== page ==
Although India today is the sixth country in the world in terms of economic power, in the cyber index they are far and further behind. Government and enterprises are going digital fast but cybersecurity isn’t developing fast enough, which means they’re more exposed.
Why has cybercrime been on such a steep rise across the globe in recent times?
Cybercrime is on the rise and it’s getting more organized and more sophisticated for a number of reasons. This has an impact globally but also as an India. Cyber crime is increasing because it’s getting easier for the bad guys to be bad guys. It’s getting organized and if you go to the dark web and you go on to some of the websites, it is getting well organized. Today, it’s actually not so difficult to be into cyber crime. As an example, it was coincidently in India, we had recently held a CIO event and we had one of our technology people over and he demonstrated on the stage in front of those people how easily a criminal can go in to the dark web and get some money from websites that sell stolen credit cards; from the stolen credit cards buy some bitcoins. From the bitcoins, cybercrime services can be bought. There would be people online who’d run a ransomware campaigns against the targeted companies. As he was doing that and he also took down a few encrypted laptops on the stage. The obvious intent is for these people to pay bitcoins with which they can buy stolen iPhones and iPads online and then sell them in the real world and make money. Unfortunately it’s relatively easy to be into cyber crime today.
“It’s often a priority in fast developing countries to develop and leapfrog to latest technology because of the business benefits. Unfortunately cybersecurity often is not as high on the priority list.”
Regional Vice President
Asia Pacific & Japan, Sophos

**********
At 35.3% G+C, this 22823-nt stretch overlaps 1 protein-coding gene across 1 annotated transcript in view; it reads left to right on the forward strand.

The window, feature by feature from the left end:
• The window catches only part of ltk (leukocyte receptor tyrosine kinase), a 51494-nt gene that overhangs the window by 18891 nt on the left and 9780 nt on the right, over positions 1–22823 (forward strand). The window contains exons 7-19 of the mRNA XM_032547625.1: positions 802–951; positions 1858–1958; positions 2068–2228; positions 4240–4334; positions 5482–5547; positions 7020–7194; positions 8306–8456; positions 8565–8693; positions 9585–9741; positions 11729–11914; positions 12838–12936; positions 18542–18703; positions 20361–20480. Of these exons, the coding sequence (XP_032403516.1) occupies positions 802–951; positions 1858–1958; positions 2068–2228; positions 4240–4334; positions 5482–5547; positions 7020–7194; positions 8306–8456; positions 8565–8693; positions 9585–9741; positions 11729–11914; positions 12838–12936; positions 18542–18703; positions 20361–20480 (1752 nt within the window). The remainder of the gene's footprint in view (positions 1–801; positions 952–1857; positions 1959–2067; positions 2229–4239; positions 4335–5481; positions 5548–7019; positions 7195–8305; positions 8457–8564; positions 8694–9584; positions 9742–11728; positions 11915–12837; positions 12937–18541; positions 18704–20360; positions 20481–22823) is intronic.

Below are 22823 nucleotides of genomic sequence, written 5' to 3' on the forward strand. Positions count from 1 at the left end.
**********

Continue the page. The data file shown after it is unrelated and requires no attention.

Which means that today, two biggest threats in the cybersecurity landscape: Ransomware because it’s an easy way for the bad guys to monetize their trade and the other one is more the traditional hacking where people are stealing information which could be industrial espionage or state owned organizations spying and stuff like that. So this is happening to everybody across the world and it is becoming more visible with a couple of big wakeup calls early in the year, Wannacry which was very broadly disseminated as well as Petya or NotPetya. Such attacks hit everywhere.
With the number of hacks and breaches growing almost every week, why do you think security is coming out as such a big challenge for Indian INCs?
In India, we are going into digital transformation everywhere with digital societies and digital Governments. The more we go digital, the more exposed we are to cyber crime. Although India today is the sixth country in the world in terms of economic power, if you look at the cyber index they are far and further behind. India is developing really fast economically in the government and in enterprises but they’re not developing as fast in cybersecurity, which means they’re more exposed. For example, in India, a number of companies still that run on older software. That was the issue with Wannacry with old versions of Windows. It’s often a priority in fast developing countries to develop and leapfrog to latest technology because of the business benefits. Unfortunately cybersecurity often is not as high on the priority list.
So unfortunately, some companies will learn it a little bit the hard way. A big wakeup call came a few weeks ago with US Company Equifax and the C.E.O. had to step down. It’s a big impact on a company. The stock prices dropped. It is unfortunate but it also is significant to peers in the industry which is probably a good thing because sometimes people kind of need a wakeup call. In India there is a lack in terms of the cybersecurity compared to the economic development which exposes Indian companies a bit more.
Do you see any change in their outlook after these recent breaches?